© Marge Piercy. Stone, Paper, Knife: Poems by Marge Piercy (New York: Alfred A. Knopf, 1983). PS 3566 I4S76 1983
2credit what we consider lesser
3life with emotions big as ours,
4but we are easily distracted,
5abstracted. People sit nibbling
6before television's flicker watching
7ghosts chase balls and each other
8while the skunk is out risking grisly
9death to cross the highway to mate;
10while the fox scales the wire fence
11where it knows the shotgun lurks
12to taste the sweet blood of a hen.
13Birds are greedy little bombs
14bursting to give voice to appetite.
15I had a cat who died of love.
16Dogs trail their masters across con-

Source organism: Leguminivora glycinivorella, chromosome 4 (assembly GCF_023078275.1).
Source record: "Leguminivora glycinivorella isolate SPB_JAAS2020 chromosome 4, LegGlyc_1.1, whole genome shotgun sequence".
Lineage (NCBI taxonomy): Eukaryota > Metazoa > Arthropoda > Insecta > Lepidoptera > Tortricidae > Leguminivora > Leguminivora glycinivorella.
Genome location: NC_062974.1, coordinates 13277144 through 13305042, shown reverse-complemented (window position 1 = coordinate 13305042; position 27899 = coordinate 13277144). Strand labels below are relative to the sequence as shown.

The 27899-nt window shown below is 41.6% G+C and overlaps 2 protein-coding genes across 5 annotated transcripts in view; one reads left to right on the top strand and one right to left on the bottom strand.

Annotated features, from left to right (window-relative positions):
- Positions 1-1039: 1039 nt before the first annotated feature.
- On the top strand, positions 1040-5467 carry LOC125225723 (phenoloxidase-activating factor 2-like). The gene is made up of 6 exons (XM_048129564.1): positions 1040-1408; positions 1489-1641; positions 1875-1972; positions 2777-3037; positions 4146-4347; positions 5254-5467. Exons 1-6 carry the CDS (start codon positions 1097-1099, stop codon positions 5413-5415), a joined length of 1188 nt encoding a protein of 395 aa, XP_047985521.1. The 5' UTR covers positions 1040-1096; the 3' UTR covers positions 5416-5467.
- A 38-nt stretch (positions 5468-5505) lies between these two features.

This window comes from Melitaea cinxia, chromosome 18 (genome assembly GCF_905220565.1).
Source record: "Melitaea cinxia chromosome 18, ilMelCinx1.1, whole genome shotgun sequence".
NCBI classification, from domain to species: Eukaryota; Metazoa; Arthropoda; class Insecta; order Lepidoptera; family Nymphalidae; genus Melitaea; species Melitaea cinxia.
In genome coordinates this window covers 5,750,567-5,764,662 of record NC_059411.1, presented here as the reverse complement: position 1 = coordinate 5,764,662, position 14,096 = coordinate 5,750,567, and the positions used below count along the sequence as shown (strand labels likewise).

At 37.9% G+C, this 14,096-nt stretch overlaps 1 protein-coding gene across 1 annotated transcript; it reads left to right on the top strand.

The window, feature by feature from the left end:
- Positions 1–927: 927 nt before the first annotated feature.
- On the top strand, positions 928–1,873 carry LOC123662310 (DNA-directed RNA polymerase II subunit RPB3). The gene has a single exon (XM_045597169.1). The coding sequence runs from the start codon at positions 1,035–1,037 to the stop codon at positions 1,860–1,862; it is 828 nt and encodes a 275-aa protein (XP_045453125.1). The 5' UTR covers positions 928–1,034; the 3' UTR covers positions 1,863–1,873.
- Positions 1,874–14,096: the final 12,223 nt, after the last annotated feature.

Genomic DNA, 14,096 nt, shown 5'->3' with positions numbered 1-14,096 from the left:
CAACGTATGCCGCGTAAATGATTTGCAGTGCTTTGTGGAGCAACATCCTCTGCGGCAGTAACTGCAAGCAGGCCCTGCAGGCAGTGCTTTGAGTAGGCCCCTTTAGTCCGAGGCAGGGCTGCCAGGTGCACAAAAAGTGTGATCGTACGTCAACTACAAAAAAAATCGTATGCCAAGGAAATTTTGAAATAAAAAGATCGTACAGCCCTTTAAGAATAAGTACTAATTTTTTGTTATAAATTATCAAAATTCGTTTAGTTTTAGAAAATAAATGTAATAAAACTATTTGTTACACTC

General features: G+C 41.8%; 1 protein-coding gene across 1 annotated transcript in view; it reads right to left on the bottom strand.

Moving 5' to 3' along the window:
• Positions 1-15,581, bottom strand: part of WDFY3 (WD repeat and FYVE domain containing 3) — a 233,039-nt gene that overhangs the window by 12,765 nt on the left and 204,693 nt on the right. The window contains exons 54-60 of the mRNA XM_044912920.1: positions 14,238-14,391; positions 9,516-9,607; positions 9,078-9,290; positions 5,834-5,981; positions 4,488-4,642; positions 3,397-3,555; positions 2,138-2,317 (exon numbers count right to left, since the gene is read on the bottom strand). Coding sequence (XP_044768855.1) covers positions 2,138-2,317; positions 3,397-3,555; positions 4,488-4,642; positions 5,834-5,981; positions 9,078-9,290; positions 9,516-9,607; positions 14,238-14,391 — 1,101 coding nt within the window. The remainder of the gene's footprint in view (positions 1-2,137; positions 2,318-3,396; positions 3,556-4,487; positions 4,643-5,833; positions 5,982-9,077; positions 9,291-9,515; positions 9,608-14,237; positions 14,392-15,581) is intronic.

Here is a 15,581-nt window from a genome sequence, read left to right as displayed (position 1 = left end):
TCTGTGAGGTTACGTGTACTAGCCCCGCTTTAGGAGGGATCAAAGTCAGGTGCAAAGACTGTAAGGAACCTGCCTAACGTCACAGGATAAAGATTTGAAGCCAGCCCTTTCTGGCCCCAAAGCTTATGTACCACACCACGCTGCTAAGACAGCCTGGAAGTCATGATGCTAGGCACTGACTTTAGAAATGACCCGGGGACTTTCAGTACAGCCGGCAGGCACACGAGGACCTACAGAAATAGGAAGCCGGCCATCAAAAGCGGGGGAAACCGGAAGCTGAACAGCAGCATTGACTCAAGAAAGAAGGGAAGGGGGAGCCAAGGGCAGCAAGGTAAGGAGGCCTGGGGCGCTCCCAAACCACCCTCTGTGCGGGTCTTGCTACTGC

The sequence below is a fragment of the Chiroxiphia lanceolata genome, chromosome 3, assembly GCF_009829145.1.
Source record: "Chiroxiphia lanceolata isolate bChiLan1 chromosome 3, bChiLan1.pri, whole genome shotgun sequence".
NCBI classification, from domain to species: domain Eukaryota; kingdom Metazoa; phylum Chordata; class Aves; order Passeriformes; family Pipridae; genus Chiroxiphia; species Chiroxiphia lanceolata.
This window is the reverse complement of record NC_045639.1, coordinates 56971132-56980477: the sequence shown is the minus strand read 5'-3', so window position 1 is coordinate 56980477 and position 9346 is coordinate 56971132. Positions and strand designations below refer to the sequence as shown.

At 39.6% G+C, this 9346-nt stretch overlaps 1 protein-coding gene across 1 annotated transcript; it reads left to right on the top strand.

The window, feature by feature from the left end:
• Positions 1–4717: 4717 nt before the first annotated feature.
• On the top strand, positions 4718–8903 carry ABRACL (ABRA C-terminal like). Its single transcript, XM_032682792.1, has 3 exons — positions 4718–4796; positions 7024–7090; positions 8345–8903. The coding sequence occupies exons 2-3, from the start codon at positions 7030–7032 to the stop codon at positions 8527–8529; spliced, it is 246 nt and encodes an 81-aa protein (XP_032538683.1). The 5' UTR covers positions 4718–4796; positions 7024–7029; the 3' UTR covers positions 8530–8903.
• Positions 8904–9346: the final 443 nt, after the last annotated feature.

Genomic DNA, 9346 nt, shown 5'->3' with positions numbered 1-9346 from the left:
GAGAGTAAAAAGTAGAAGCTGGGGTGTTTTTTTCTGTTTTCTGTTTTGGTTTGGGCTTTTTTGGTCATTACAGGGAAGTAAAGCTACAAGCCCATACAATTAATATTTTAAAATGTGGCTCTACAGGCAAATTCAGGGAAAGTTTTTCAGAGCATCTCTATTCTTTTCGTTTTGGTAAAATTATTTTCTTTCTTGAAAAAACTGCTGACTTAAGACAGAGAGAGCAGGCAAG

17tinents. We are far too busy
18to be starkly simple in passion.
19We will never dream the intense
20wet spring lust of the toads.
1] Epigraph quoted from Thoreau's journal for Oct. 26, 1853 (Parti-Colored Blocks, p. 5). Back to Line
Publication Start Year
Mid-South Writer 2 (1981): 4.
RPO poem Editors
<b>This poem cannot be published anywhere without the written consent of Marge Piercy, Leapfrog Press or Knopf permissions department.</b>